Arts and Culture

Shen Yun Performing Arts

From a nostalgic joyride to Easter celebrations to Chinese dance, here are some top picks to keep you busy this holiday weekend.

Broadway Corridor Exhibit-Downtown:

There's one last chance to catch "1000 Parks and a Line in The Sky" at the Institute of Texan Cultures. The exhibit, about both the past and the future in San Antonio, closes April 16.  

"We have built a fifty, almost a 60-foot model that is lit up and exhibited where we are showing a possible route for the Skyride," says Dr. Antonio Petrov, professor of architecture at UTSA.

Progress continues to be made on the San Pedro Creek project and now it's reached a noteworthy milestone. That milestone is in hiring Carrie Brown as the project's public art curator.

Images courtesy of the McNay Art Museum

There’s lots going on this weekend but music, in its many forms dominates.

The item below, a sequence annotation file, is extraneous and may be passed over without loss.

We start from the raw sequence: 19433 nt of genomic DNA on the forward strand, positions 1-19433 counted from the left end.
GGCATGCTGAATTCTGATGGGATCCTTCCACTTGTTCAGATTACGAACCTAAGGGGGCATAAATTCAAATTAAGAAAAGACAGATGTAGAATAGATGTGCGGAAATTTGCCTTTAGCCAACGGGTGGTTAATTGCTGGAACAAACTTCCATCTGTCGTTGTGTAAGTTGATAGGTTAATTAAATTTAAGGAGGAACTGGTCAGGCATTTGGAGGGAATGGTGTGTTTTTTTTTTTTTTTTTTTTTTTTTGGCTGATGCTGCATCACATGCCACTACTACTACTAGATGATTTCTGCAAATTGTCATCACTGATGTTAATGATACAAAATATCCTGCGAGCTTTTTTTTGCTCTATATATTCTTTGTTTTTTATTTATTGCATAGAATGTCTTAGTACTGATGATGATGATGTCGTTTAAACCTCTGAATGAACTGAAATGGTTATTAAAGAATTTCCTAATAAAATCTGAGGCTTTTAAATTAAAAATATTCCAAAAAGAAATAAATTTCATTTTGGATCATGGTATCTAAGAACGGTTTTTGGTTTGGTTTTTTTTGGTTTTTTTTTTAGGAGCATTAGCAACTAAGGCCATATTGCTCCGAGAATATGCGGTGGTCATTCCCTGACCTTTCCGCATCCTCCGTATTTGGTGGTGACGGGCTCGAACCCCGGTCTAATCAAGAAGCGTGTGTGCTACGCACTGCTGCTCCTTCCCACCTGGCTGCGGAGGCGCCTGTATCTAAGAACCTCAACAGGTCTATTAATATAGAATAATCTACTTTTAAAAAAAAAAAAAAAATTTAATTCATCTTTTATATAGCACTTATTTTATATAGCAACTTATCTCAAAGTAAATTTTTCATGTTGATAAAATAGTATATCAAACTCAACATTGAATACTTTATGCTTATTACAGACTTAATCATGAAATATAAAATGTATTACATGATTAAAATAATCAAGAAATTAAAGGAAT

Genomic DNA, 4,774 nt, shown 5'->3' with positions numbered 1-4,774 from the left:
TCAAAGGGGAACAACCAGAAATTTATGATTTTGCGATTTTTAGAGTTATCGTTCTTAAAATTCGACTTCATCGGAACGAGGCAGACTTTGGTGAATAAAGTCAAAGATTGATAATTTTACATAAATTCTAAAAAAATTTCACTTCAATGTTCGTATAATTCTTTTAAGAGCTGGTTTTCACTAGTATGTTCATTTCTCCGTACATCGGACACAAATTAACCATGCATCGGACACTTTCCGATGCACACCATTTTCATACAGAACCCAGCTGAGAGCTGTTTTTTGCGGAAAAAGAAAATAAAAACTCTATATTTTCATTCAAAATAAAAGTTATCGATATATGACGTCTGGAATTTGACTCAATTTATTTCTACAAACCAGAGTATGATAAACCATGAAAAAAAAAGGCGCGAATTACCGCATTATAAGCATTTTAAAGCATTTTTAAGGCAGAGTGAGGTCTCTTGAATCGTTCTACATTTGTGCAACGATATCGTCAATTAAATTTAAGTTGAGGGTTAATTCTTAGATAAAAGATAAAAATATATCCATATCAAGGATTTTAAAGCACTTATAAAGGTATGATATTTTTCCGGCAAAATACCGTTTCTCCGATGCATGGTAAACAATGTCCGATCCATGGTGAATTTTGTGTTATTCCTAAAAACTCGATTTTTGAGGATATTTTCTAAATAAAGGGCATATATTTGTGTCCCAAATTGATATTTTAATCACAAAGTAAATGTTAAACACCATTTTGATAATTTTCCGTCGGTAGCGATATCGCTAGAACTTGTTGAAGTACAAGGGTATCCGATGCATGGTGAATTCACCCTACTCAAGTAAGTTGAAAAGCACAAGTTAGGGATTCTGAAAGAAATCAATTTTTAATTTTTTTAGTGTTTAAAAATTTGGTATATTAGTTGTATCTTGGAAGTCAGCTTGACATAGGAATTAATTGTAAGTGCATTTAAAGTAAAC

First off on Saturday night Paula Sullivan says you should head to Carmen's de la Calle for something she calls...

"Resistance is flutetile."

She didn't say futile--flutile, like flutes. The downtown nightclub likes to match up instruments and performers just to see what happens.

"This Saturday it's two flutes played by Katchie Cartwright and Rene Saenz."

Before Hill Country Opera celebrates its fourth birthday in February, it's celebrating New Year's Eve. 

"We have an event coming up in New Braunfels at the Seekatz Opera House," says Hill Country Opera President Arden Dorn. "We are hoping to convert New Braunfels to old Vienna, Austria."

Joan Marcus

It's been a Broadway smash for years, and now it's back in San Antonio. One of the production's stars is, no surprise, really impressed with the production. He's Billy Tighe, and he thinks The Book of Mormon's magic all started with those who wrote it, because they saw something in a highly unlikely subject.

"The creators of South Park and Bobby Lopez were endlessly fascinated by it and knew there was a well of  comedy in there," says Tighe.